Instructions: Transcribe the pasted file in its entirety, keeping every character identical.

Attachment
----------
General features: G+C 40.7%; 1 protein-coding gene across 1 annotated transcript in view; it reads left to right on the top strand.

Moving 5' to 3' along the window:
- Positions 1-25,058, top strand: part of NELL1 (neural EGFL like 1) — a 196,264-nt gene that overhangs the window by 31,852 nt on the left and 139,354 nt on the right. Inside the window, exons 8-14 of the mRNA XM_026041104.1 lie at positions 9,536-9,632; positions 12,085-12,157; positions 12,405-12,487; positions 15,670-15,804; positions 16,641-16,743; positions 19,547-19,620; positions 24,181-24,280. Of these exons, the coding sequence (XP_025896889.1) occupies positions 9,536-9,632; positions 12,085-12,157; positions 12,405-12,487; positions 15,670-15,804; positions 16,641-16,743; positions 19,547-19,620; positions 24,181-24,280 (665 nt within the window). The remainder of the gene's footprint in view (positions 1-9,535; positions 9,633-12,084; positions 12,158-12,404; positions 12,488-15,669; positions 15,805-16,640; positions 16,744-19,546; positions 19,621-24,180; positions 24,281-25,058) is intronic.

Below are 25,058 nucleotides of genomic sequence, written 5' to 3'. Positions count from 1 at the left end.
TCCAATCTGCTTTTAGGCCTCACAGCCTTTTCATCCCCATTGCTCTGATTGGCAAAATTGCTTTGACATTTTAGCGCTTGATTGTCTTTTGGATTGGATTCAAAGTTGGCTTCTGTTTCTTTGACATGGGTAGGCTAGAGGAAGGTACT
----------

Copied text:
General features: G+C 40.7%; 1 protein-coding gene across 1 annotated transcript in view; it reads left to right on the top strand.

Moving 5' to 3' along the window:
- Positions 1-25,058, top strand: part of NELL1 (neural EGFL like 1) — a 196,264-nt gene that overhangs the window by 31,852 nt on the left and 139,354 nt on the right. Inside the window, exons 8-14 of the mRNA XM_026041104.1 lie at positions 9,536-9,632; positions 12,085-12,157; positions 12,405-12,487; positions 15,670-15,804; positions 16,641-16,743; positions 19,547-19,620; positions 24,181-24,280. Of these exons, the coding sequence (XP_025896889.1) occupies positions 9,536-9,632; positions 12,085-12,157; positions 12,405-12,487; positions 15,670-15,804; positions 16,641-16,743; positions 19,547-19,620; positions 24,181-24,280 (665 nt within the window). The remainder of the gene's footprint in view (positions 1-9,535; positions 9,633-12,084; positions 12,158-12,404; positions 12,488-15,669; positions 15,805-16,640; positions 16,744-19,546; positions 19,621-24,180; positions 24,281-25,058) is intronic.

Below are 25,058 nucleotides of genomic sequence, written 5' to 3'. Positions count from 1 at the left end.
TCCAATCTGCTTTTAGGCCTCACAGCCTTTTCATCCCCATTGCTCTGATTGGCAAAATTGCTTTGACATTTTAGCGCTTGATTGTCTTTTGGATTGGATTCAAAGTTGGCTTCTGTTTCTTTGACATGGGTAGGCTAGAGGAAGGTACT